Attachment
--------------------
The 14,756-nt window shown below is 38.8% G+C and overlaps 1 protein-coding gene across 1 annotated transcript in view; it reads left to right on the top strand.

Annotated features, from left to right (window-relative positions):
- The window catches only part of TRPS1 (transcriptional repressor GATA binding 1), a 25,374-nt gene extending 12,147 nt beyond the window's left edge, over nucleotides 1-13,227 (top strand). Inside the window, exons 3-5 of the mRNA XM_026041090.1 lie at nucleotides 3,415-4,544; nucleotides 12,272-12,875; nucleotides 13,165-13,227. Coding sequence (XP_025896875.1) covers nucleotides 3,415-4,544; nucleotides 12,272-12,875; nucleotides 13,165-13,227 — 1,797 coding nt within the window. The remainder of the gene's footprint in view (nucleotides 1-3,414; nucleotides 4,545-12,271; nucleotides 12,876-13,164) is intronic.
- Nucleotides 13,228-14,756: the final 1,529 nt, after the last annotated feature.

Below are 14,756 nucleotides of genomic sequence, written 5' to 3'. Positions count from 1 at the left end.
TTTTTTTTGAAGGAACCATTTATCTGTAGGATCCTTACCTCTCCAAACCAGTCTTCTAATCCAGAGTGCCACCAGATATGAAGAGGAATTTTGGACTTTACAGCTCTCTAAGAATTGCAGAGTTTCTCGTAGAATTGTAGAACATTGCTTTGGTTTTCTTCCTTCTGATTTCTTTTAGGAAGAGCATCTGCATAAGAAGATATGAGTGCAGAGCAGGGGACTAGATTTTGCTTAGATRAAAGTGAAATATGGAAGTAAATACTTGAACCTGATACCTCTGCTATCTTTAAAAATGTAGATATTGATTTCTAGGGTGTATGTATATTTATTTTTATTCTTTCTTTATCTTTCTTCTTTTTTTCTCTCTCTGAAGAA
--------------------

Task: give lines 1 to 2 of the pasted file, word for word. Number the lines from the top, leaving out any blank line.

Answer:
The 14,756-nt window shown below is 38.8% G+C and overlaps 1 protein-coding gene across 1 annotated transcript in view; it reads left to right on the top strand.

Annotated features, from left to right (window-relative positions):